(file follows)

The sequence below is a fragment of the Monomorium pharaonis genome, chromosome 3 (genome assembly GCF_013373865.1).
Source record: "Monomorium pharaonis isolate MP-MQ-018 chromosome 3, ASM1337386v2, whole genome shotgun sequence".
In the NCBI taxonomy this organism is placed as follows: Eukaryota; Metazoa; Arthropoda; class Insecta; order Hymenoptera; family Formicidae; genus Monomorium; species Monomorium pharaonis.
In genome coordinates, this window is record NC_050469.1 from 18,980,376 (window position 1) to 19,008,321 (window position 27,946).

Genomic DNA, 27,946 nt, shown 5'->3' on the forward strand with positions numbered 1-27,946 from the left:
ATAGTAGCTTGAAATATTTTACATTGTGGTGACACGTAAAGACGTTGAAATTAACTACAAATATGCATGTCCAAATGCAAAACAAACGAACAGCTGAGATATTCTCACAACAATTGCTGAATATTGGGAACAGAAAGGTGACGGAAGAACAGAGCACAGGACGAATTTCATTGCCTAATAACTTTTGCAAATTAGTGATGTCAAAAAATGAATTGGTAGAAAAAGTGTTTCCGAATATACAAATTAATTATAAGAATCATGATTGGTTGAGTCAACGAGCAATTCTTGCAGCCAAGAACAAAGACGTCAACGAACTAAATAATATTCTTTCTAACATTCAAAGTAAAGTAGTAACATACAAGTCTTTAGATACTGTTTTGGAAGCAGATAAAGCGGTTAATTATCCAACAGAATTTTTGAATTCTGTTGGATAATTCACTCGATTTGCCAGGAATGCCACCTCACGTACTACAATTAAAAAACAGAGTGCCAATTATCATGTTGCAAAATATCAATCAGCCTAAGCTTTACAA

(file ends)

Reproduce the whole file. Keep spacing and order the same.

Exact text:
The sequence below is a fragment of the Monomorium pharaonis genome, chromosome 3 (genome assembly GCF_013373865.1).
Source record: "Monomorium pharaonis isolate MP-MQ-018 chromosome 3, ASM1337386v2, whole genome shotgun sequence".
In the NCBI taxonomy this organism is placed as follows: Eukaryota; Metazoa; Arthropoda; class Insecta; order Hymenoptera; family Formicidae; genus Monomorium; species Monomorium pharaonis.
In genome coordinates, this window is record NC_050469.1 from 18,980,376 (window position 1) to 19,008,321 (window position 27,946).

Genomic DNA, 27,946 nt, shown 5'->3' on the forward strand with positions numbered 1-27,946 from the left:
ATAGTAGCTTGAAATATTTTACATTGTGGTGACACGTAAAGACGTTGAAATTAACTACAAATATGCATGTCCAAATGCAAAACAAACGAACAGCTGAGATATTCTCACAACAATTGCTGAATATTGGGAACAGAAAGGTGACGGAAGAACAGAGCACAGGACGAATTTCATTGCCTAATAACTTTTGCAAATTAGTGATGTCAAAAAATGAATTGGTAGAAAAAGTGTTTCCGAATATACAAATTAATTATAAGAATCATGATTGGTTGAGTCAACGAGCAATTCTTGCAGCCAAGAACAAAGACGTCAACGAACTAAATAATATTCTTTCTAACATTCAAAGTAAAGTAGTAACATACAAGTCTTTAGATACTGTTTTGGAAGCAGATAAAGCGGTTAATTATCCAACAGAATTTTTGAATTCTGTTGGATAATTCACTCGATTTGCCAGGAATGCCACCTCACGTACTACAATTAAAAAACAGAGTGCCAATTATCATGTTGCAAAATATCAATCAGCCTAAGCTTTACAA